aka Sparger Berger
I could scarcely contain my surprise when Hair really came together, and I do mean in a big way. Not only were our audiences totally digging our performances, but as a group, our Tribe was bonding in a way that no one expected. The myth that “doing Hair will change your life” was really true. I cried myself nearly to sickness and shrieked myself hoarse each night because the show and the pain of experiencing that life had become so real to me. I wasn't just playing Jeanie; I was her, and these were my dear friends who were being sent to fight a war, many never to return. And while I often can't verbalize the power this show has on those of us who are lucky enough to bring it to life, I choose to think of our Tribe as messengers. Messengers who had only one month to share our knowledge with as many people as we could.
– Beck Hunter, “Jeanie”
Scott Miller cast me in his 2000 New Line Theatre production of Hair as Claude despite the fact that I'm twice the age of the character and have short hair. The hair, as it turns out, was not such a big deal. Since Claude returns at the end of the play as a short-haired specter in an Army uniform, wearing a wig was very appropriate to play him. Now, I know nothing about wigs. Where would I go, then, to find a wig that would not only look good but would stand up to a punishing evening on stage?
Obviously, to a drag queen.
My friend, Michael, is well known in the St. Louis drag community as his alter ego, the ultra-glamorous Erica Fox. Since Erica had won the Miss Missouri Entertainer of the Year award on more than one occasion, I knew Michael/Erica would be my first choice as wig guru/gura.
“Sure, Ken, come on over!” Michael said when I called to ask his help. “I'm sure we can find something that'll work for you.” When I arrived at his apartment, Michael had three or four wigs out on the kitchen table for us to consider. He gave me an appraising look and said, “I think this is the one for you.” He picked up a center-parted, shoulder-length chestnut number and arranged it on my head. He stepped back and looked. “That's it!” he exclaimed, sweeping up the other wigs and putting them back in their boxes. “That's the wig for you.”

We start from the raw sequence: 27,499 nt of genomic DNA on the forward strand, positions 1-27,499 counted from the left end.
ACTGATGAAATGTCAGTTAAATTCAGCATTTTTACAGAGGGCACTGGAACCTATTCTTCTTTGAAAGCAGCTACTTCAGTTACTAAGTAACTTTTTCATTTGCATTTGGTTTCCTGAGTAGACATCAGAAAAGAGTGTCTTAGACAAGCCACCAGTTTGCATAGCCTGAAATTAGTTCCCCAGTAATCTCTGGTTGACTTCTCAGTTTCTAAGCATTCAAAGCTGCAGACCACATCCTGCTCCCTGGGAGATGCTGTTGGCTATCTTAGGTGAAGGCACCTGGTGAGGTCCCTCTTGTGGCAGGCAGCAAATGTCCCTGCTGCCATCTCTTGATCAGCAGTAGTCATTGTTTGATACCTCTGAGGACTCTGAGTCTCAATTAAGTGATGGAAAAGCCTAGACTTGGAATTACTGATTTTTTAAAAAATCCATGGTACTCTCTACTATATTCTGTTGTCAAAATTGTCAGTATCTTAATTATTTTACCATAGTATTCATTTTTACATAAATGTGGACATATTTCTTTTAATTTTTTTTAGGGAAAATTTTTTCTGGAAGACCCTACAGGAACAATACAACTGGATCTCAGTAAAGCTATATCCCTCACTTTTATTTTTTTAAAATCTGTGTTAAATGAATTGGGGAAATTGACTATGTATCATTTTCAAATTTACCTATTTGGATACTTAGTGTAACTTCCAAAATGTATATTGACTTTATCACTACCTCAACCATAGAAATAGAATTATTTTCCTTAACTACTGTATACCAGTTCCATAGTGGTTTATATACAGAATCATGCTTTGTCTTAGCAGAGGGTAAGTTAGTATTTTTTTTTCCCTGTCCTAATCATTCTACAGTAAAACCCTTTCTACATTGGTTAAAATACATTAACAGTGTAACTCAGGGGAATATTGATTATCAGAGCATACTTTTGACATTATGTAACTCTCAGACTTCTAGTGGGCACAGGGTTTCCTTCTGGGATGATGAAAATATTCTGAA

“Really?” I asked, looking at my reflection in a hand mirror, unused to seeing my face framed by so much hair since I had been, well, Claude's age.
“Yes, really,” he said, scooping it off my head. “Now, let me show you how to clean it.” Clean it? There are instructions for how to clean it?
“First,” he said, turning on the faucet in the kitchen sink, “fill the sink with warm water. Then add a capful of . . .”
“Shampoo?” I interrupted.
“No. Mr. Clean.” He reached under the sink and poured the cleaning fluid into the sink.
“Mr. Clean!?!” I said, more loudly than I'd intended.
“Hon,” he said, turning with a Bob Fosse hip-pop, the wig draped over his right hand, “this wig is made out of the same stuff as this floor,” his left hand pointing at the linoleum. He turned back to the sink, demonstrating as he talked. “Place the wig in the water and gently swish it back and forth. Now run your fingers through it. As you lift it out, gently squeeze the water out. Do not wring it out! Now, to give it a really nice sheen, put fresh water in the sink and add a capful of. . .”
Michael gave me one of those how-could-someone-so-stupid-be-a-doctor looks. “No,” he said slowly, “Murphy's Oil Soap.”
“Murphy’s Oil Soap!?!”
“Do you want my help or not?”
He repeated the process with the furniture polish and concluded, “You dry it like this,” taking the wig outside, holding it over his head, and slinging it forward and around with the force of a lesbian softball pitcher. He turned and looked at me sternly. “You never use a hair dryer. Why?”
“Uh, it would melt?”
He smiled. “Now you're getting it.”